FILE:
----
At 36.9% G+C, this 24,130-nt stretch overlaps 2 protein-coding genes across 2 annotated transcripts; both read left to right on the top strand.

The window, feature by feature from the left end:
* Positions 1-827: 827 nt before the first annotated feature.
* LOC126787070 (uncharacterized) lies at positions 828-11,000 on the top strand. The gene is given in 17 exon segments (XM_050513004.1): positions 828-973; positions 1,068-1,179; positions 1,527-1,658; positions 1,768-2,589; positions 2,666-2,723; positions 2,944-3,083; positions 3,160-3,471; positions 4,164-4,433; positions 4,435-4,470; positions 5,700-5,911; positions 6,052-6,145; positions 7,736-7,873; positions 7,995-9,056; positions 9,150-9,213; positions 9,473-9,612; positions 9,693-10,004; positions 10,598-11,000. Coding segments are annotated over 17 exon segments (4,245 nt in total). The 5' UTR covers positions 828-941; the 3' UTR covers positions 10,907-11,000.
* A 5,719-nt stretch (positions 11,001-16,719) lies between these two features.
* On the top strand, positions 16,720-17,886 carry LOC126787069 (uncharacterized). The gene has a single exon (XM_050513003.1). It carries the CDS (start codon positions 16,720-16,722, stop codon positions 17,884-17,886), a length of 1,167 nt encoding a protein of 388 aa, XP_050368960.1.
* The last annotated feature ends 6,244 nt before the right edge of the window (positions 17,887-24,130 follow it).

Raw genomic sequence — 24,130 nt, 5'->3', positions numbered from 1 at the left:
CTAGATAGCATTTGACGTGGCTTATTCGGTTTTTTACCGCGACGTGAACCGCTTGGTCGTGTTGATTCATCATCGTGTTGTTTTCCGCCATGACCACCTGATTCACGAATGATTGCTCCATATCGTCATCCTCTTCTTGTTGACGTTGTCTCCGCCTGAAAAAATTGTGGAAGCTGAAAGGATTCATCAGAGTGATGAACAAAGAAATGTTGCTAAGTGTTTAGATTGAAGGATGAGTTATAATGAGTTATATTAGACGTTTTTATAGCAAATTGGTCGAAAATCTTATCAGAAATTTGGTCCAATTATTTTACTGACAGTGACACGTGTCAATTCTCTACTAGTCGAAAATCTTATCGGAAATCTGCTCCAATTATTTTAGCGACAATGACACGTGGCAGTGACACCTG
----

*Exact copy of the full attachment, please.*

At 36.9% G+C, this 24,130-nt stretch overlaps 2 protein-coding genes across 2 annotated transcripts; both read left to right on the top strand.

The window, feature by feature from the left end:
* Positions 1-827: 827 nt before the first annotated feature.
* LOC126787070 (uncharacterized) lies at positions 828-11,000 on the top strand. The gene is given in 17 exon segments (XM_050513004.1): positions 828-973; positions 1,068-1,179; positions 1,527-1,658; positions 1,768-2,589; positions 2,666-2,723; positions 2,944-3,083; positions 3,160-3,471; positions 4,164-4,433; positions 4,435-4,470; positions 5,700-5,911; positions 6,052-6,145; positions 7,736-7,873; positions 7,995-9,056; positions 9,150-9,213; positions 9,473-9,612; positions 9,693-10,004; positions 10,598-11,000. Coding segments are annotated over 17 exon segments (4,245 nt in total). The 5' UTR covers positions 828-941; the 3' UTR covers positions 10,907-11,000.
* A 5,719-nt stretch (positions 11,001-16,719) lies between these two features.
* On the top strand, positions 16,720-17,886 carry LOC126787069 (uncharacterized). The gene has a single exon (XM_050513003.1). It carries the CDS (start codon positions 16,720-16,722, stop codon positions 17,884-17,886), a length of 1,167 nt encoding a protein of 388 aa, XP_050368960.1.
* The last annotated feature ends 6,244 nt before the right edge of the window (positions 17,887-24,130 follow it).

Raw genomic sequence — 24,130 nt, 5'->3', positions numbered from 1 at the left:
CTAGATAGCATTTGACGTGGCTTATTCGGTTTTTTACCGCGACGTGAACCGCTTGGTCGTGTTGATTCATCATCGTGTTGTTTTCCGCCATGACCACCTGATTCACGAATGATTGCTCCATATCGTCATCCTCTTCTTGTTGACGTTGTCTCCGCCTGAAAAAATTGTGGAAGCTGAAAGGATTCATCAGAGTGATGAACAAAGAAATGTTGCTAAGTGTTTAGATTGAAGGATGAGTTATAATGAGTTATATTAGACGTTTTTATAGCAAATTGGTCGAAAATCTTATCAGAAATTTGGTCCAATTATTTTACTGACAGTGACACGTGTCAATTCTCTACTAGTCGAAAATCTTATCGGAAATCTGCTCCAATTATTTTAGCGACAATGACACGTGGCAGTGACACCTG